Ask The Expert: How Can 'Dividend Aristocrat' Stocks Help You Beat The Market?

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Each week, one of ourinvesting experts answers a reader's question in our the Q&A column at our sister site, It's all part of our mission to help consumers build and protect their wealth through education. This week's questionwill be answered byInvestment Analyst David Sterman:

Since the financial crisis of 2008, many investors have lost interest in growthstocks and prefer to focus on stocks capable of generating solid dividends. Today's question looks at an investment strategy that focuses on the very best dividend-paying stocks.

Question: I've been hearing alot of good things about "dividend aristocrats ." What are they, and should I be investing in them?
--Frankie, Tucumcari, New Mexico

Answer: Frankie, the name alone should tell you that these are a special group of companies. Standard & Poor's (S&P) did an exhaustive amount of research, seeking companies that manage to raise their dividends year in and year out -- even when the U.Seconomy slows. They found that these companies are likely to keep boosting their dividends at a steady pace, well into the future, rain or shine.

To be a "dividend aristocrat," a company must be in the S&P 500, have amarket value of at least $3 billion and must have boosted its dividend -- by a little or a lot -- for 25 years straight. In just the past year, Chevron ( CVX ) , Cardinal Health ( CAH ) and Pentair ( PNR ) have been welcomed into the club. On the flip side, the financial crisis of 2008 caused many longstanding members of the club -- most notably the big banks -- to drop off as dividends were slashed to preservecash .

Of the 500 companies in theindex , 42 (or 8%) make the grade. The averagedividend yield of these aristocrats is 2.8%, compared to the 1.8%yield offered by the other 458 companies in the S&P 500.

S&P found that these companiesoffer up a unique twist. Not only do they generate steadily rising income streams, but they also tend to see their share prices rise in value at a respectable clip. In fact, S&P's researchers studied data from the past 90 years and found that dividend payments accounted for about one-third of the wealth that these stocks have generated, with the other two-thirds of the investment return captured by rising share prices.

A basket of these stocks has delivered a total return (dividends plusstock price gains) of 6.3% annually during the past five years, which is three times the gains posted by the broader S&P 500. In fact, the S&P 500 Dividend Aristocrats index has outperformed the S&P 500 index during three-, five-, 10- and 20-year periods on a total returnbasis .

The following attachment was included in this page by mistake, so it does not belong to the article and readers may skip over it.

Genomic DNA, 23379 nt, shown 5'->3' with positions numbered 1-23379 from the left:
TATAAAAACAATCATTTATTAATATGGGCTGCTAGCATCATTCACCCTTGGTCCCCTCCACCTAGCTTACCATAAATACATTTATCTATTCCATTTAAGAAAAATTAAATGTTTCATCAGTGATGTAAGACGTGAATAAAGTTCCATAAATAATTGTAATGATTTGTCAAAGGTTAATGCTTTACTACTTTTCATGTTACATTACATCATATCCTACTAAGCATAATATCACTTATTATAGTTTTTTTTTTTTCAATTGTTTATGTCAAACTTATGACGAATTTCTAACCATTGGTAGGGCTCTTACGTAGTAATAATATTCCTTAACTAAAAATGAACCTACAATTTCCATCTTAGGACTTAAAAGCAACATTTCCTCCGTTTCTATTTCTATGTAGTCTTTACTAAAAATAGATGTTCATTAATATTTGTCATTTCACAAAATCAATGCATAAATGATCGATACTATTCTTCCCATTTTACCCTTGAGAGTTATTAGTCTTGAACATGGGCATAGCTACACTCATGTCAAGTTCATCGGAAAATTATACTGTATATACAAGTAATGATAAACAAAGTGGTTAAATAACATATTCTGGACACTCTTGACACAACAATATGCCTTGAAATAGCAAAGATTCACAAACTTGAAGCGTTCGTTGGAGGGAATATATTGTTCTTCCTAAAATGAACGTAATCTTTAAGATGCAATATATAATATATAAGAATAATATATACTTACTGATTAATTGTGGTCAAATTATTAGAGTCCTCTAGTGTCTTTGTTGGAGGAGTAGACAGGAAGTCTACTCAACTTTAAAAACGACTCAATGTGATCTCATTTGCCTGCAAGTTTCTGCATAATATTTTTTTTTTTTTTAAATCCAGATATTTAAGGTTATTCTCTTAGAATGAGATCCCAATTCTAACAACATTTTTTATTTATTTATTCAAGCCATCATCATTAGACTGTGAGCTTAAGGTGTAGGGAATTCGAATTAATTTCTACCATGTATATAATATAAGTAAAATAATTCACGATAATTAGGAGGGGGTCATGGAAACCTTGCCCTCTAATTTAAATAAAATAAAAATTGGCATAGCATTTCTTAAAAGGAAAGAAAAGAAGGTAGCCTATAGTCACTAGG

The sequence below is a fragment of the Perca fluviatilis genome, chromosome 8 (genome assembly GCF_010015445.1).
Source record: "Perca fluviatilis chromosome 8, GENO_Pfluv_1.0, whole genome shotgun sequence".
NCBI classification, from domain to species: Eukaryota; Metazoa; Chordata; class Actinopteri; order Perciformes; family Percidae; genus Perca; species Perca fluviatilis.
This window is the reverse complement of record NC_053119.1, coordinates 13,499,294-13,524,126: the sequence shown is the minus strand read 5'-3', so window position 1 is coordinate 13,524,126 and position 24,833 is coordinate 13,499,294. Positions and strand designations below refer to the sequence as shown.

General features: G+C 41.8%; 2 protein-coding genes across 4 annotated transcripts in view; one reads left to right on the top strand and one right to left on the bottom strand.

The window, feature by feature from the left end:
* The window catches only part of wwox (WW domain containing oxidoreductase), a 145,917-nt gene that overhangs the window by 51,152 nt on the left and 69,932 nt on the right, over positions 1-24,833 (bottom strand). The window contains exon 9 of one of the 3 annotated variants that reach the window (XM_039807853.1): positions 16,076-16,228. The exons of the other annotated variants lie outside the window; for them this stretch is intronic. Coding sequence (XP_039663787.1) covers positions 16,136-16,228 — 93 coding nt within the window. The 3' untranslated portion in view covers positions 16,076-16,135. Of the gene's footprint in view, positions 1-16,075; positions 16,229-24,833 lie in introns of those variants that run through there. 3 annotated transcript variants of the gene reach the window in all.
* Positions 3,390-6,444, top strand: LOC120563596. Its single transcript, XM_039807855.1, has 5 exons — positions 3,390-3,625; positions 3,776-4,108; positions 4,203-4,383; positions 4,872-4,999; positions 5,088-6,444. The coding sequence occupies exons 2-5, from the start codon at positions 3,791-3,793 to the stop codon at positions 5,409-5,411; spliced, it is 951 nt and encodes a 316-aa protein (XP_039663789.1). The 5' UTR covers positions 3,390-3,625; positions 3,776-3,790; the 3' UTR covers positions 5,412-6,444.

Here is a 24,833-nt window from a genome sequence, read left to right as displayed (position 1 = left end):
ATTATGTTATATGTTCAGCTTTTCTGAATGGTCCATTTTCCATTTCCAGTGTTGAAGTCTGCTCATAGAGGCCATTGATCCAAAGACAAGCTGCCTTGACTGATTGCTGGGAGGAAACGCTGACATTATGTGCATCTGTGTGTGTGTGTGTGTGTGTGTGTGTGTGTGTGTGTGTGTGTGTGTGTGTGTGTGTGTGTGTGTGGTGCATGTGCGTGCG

Offense And Defense
Part of the charm of owning stocks that sport rising dividend yields is their broad-based appeal inbull orbear markets. In abull market , these stocks tend to rise in tandem with the broader averages. And when themarket slumps, investors are inclined to sell other stocks and hang on to their dividend-paying stocks asbuy-and-hold investments . That means they're less subject to the wild price swings that other stocks have generated in recent years.

And whereas other dividend-focused strategies tend to tie investments to a particular industry such as utilities,real estate (REITs) or energy masterlimited partnerships (MLPs), the dividend aristocrats are represented by many industries. This removes the risk of your portfolio being tied to just a narrow slice of the market.

So should you invest in aristocrat stocks? The answer is a qualified yes. These companies are surely tried-and-true winners, but they've also become especially popular in recent years as the relative yields of fixed income investments likebonds andCDs have slumped toward zero.

Eventually, those types of investments will begin to offer better yields, which will draw some attention away from dividend-paying stocks. In effect, these aristocrats offer great long-term opportunity but, as with many stocks, might slump in value in the short term. So the answer to your question really depends on how long you plan to own them.

Action to Take --> The stocks that qualify as dividend aristocrats typically don't offer the most robust dividend yields. Indeed, many stocks such as AT&T ( T ) and Duke Energy ( DUK ) offer yields in the 4% to 6% range -- roughly twice the yield of the typical aristocrat. Yet unlike the higher yielders that possess more limited growth prospects and may boost their dividends only modestly, the dividend aristocrats appear to be in a very good position to steadily boost their dividends at a faster pace. Own them now and you may be stunned to see what kinds of dividends they are generating a decade or two in the future.

This article originally appeared on
Ask The Expert: How Can 'Dividend Aristocrat' Stocks Help You Beat The Market?

The views and opinions expressed herein are the views and opinions of the author and do not necessarily reflect those of Nasdaq, Inc.

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This article appears in: Investing Basics
Referenced Stocks: CAH , CVX , DUK , PNR , T

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